By Scott Sullivan
I was a child of the ‘burbs. Backyard patios, bug zappers, crabgrass … Who knew one of my Penasee Globe roles would be agriculture editor?
Paul, who’d proceeded me at that Wayland newspaper, could write. The son of Moline’s librarian knew sports, then and soon to be my main gigs, politics, local farming and reported on police pot-growing flyovers, one of which ended his Penasee tenure and created a gap suitably amorphous.
Right off I wrote about a Hopkins school board member who’d home-schooled her kids and wanted her values taught in public schools too. She’d grown up in fields where recycling was not a novelty but necessity — eat, excrete, create. I could relate, so I ended my interview with a scene of crops growing upright through freshly-spread manure, which caused a ruckus that got the Penasee mentioned in the big-city Grand Rapids Press, which publishers Ron and Nila saw as plum.
For the next spring’s Gun Laker magazine Nila said, “Why not jump out an airplane?” I called Skydive Hastings to set up a plunge from a strip airport near Barry County’s only city/capitol, where I’d interviewed a year earlier at the once-Republican now-Hastings Banner. J-Ad’s printing press drove the business.
After I’d stopped at a downtown bookstore to tell its owner the writing I liked to do, she’d mentioned her friends Ron and Nila had a weekly 15 miles west in Wayland. It was on my way back to Muskegon, so still wearing my only suit I popped in unannounced their office, hand-wrote a résumé and handed it to the receptionist, leaving also a Fruitport Area News (and interim job) story I’d written leading:
“I’ve been to Climax, I’ve been to Hell, I thought I’d been everywhere in Michigan. But Sunday was the first time I’ve been to a party for a horse.”
It was as true as any story can be. Ranch owners feted their prizewinning thoroughbred inviting friends for champagne, nibbles and an ice sculpture fun to photograph as sun melted it. Now a year later I’d been hired and Nila said jump out an airplane.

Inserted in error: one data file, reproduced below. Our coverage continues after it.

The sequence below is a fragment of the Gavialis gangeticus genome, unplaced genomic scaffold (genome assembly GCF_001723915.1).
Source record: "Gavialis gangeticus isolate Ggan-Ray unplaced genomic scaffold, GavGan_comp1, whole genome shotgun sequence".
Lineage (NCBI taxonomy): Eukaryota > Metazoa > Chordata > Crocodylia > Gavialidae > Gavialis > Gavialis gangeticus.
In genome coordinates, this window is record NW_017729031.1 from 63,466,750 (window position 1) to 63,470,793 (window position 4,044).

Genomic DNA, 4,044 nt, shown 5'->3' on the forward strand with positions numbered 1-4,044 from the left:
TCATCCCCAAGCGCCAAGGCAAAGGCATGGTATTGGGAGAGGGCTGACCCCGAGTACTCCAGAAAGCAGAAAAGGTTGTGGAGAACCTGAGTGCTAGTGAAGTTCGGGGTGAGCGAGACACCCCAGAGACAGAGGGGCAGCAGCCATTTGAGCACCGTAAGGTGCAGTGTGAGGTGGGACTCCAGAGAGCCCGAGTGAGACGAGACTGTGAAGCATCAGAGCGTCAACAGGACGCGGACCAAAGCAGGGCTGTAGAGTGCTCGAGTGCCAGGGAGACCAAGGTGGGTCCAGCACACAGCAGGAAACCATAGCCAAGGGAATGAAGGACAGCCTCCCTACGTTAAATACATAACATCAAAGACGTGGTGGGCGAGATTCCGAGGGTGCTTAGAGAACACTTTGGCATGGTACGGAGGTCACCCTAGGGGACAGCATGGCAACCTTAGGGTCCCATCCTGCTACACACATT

Knowing my parents’ hardware store friend had lost a daughter skydiving, I chose not to inform I’d be doing this till later. The view from 10,000 feet jumping out a plane door with a ripcord in hand, hope the chute above opened properly and just southwest Michigan’s spread below nearing pumped adrenaline into my story ending:
… its squared base to assure my parents, who followed my words, I really had landed squarely.
As Ag Editor I morphed from Suburban to Existential Cowboy. I rode longhorns with a rancher whose herd I’d seen. He, his wife and I downed beers then hopped on steers who weighed ¾ ton, stood 6 feet at the shoulders and 10-foot-wide sharp horns to steady them horizontally, if not me.
More in a bovine vein was the Swiss-bred Simmental who lammed from his pen and foraged near Dorr till tranquilized by a well-aimed dart. “Paid big bucks for a bull,” the farmer lamented, “and wound up with stringy hamburger.”
Emus were nasty, ostrich-like birds whose eggs might have market value, some farmers speculated. Didn’t pan out either. Alpacas I liked better. The elk herd by Orangeville sprouted racks like I’d never seen. O-ville was east of Gun Lake where property values plummeted, meth labs blew often and anti government prophets flourished. A Penasee scavenger hunt stop there was scrapped after Ron got shot at.
Ron plunked his police scanner on my desk and deemed me new Master of Disaster. Crackly voices, code calls, locations. Some weren’t worth racing to beat fire trucks and ambulances; nothing vivid to shoot. Fires, car or airplane crashes, pet macaws loose in trees with men in helmets on ladders reaching for them? Maybe. Spring was grassfire season; who’d throw out the first match? A blaze nearing 20 Hopkins Propane pink-and-white tanks sequenced near the freeway? Told Ron I’d come back with close-ups.
“Buffalo herd loose near Gun Lake” put me with pursuers in a field with no fence between us. Through a lens not long enough I closed up the beasts’ agitation, red eyes, heft and horns. I erred on aggression’s side.
Mary and I started dating. Her Dad, a jazz-loving editor from Detroit to Grand Rapids she described as ebullient, was dying at home with her Mom, nurse Therese, of cancer. So was my brother Steve, 35, across the lake in Wisconsin. I’d talked with her Dad, who Mary and her four siblings called “Eddie Spaghetti,” enough to sense stories untold were hanging.
Steve, who’d married a Milwaukee heart surgeon’s daughter, worked for Arthur Andersen Accounting. He had skyscraper offices in Chicago, then Milwaukee with a basketball hoop to fire paper wads at and sign saying “Don’t let the bastards get you.” He and Karen had a redheaded son Kevin, 6. and daughter Annie, 4, when cure took him as he knew it would.
I read at his wake and was there as soon-to-be son-in-law when Ed went after. I was bedside before his body was picked up, as when Mom died of cancer nine years later.
What I’d not done was go to a “New Ways to See” photo lecture in Muskegon, as writing its name in a preview had launched me shooting until my eyes bled. Shots of unoccupied bodies were already old for me.
To be continued
By Scott Sullivan